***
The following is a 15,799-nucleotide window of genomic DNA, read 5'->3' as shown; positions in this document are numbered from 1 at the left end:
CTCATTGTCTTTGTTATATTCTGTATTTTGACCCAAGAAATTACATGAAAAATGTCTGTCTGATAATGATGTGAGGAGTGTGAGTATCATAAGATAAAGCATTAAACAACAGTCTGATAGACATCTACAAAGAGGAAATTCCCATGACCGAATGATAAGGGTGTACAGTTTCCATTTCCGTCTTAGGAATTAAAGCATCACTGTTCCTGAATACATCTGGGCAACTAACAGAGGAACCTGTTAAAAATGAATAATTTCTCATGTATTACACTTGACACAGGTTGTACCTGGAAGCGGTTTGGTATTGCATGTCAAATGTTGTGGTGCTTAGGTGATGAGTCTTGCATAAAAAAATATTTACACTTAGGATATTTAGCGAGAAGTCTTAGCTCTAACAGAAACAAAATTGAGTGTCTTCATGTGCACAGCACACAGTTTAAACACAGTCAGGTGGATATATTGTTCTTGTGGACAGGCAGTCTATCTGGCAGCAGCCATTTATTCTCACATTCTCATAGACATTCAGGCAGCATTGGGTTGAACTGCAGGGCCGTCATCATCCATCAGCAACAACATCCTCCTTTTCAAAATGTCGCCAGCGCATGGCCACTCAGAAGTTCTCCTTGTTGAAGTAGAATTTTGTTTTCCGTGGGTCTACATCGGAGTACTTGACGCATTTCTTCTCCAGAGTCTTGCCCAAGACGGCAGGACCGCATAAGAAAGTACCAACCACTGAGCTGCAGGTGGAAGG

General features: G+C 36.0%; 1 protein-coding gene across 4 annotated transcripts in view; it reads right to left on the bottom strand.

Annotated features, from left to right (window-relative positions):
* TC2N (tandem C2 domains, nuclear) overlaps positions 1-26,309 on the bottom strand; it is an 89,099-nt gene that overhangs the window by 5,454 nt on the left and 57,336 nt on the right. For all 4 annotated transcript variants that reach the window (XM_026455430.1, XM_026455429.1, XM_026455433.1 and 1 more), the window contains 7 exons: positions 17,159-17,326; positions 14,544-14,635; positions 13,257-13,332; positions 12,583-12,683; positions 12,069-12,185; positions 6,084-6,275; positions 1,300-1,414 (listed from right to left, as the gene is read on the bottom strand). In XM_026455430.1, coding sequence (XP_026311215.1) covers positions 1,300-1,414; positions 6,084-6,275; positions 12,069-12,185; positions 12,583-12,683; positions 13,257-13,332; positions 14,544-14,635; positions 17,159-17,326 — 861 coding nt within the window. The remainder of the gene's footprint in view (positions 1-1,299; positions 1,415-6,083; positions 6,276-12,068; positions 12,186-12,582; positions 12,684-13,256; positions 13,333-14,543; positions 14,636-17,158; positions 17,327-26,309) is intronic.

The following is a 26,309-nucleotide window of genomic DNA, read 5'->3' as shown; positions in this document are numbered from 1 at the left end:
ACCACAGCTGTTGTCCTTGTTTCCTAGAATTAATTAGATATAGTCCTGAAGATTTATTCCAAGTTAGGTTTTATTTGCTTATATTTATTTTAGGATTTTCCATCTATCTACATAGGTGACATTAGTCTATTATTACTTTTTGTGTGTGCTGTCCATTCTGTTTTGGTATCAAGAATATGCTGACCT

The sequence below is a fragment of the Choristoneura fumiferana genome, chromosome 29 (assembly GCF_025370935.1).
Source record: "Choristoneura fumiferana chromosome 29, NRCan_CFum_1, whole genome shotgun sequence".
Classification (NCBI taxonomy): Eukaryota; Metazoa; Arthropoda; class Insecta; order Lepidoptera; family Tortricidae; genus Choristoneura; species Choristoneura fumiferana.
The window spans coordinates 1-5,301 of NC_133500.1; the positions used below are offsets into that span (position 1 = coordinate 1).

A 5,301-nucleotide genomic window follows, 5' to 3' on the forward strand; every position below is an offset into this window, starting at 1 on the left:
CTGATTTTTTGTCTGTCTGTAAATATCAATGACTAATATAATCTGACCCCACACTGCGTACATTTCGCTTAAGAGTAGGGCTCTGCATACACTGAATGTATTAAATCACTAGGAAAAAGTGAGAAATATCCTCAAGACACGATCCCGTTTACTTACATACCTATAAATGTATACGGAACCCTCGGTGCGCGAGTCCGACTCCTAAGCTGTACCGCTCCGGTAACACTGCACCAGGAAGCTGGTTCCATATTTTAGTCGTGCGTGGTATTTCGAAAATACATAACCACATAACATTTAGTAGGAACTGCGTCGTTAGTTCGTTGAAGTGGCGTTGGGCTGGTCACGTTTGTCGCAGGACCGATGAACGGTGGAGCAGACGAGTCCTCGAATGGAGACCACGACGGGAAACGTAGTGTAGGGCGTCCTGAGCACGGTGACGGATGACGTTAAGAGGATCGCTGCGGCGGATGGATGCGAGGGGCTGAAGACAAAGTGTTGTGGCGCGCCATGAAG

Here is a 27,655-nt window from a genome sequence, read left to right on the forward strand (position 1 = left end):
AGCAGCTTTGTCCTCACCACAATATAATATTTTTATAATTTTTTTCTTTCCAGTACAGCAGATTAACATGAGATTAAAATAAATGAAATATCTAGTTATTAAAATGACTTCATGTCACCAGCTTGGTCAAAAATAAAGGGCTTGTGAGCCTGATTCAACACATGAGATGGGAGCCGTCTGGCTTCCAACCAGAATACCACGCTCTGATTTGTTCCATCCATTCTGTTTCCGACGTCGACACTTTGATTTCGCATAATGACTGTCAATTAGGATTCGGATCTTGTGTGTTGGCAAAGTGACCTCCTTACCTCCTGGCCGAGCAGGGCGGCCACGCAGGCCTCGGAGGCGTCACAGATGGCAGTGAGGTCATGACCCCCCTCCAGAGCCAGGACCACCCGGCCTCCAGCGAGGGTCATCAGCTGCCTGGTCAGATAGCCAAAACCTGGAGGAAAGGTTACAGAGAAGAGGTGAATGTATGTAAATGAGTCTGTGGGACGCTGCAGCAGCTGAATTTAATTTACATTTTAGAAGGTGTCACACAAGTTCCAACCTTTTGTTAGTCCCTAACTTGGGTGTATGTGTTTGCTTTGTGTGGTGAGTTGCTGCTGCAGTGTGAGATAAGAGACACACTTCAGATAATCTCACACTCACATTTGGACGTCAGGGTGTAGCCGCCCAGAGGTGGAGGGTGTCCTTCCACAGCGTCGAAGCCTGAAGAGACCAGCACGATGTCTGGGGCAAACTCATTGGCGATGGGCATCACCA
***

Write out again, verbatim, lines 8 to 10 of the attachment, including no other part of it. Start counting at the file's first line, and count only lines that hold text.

The sequence below is a fragment of the Choristoneura fumiferana genome, chromosome 29 (assembly GCF_025370935.1).
Source record: "Choristoneura fumiferana chromosome 29, NRCan_CFum_1, whole genome shotgun sequence".
Classification (NCBI taxonomy): Eukaryota; Metazoa; Arthropoda; class Insecta; order Lepidoptera; family Tortricidae; genus Choristoneura; species Choristoneura fumiferana.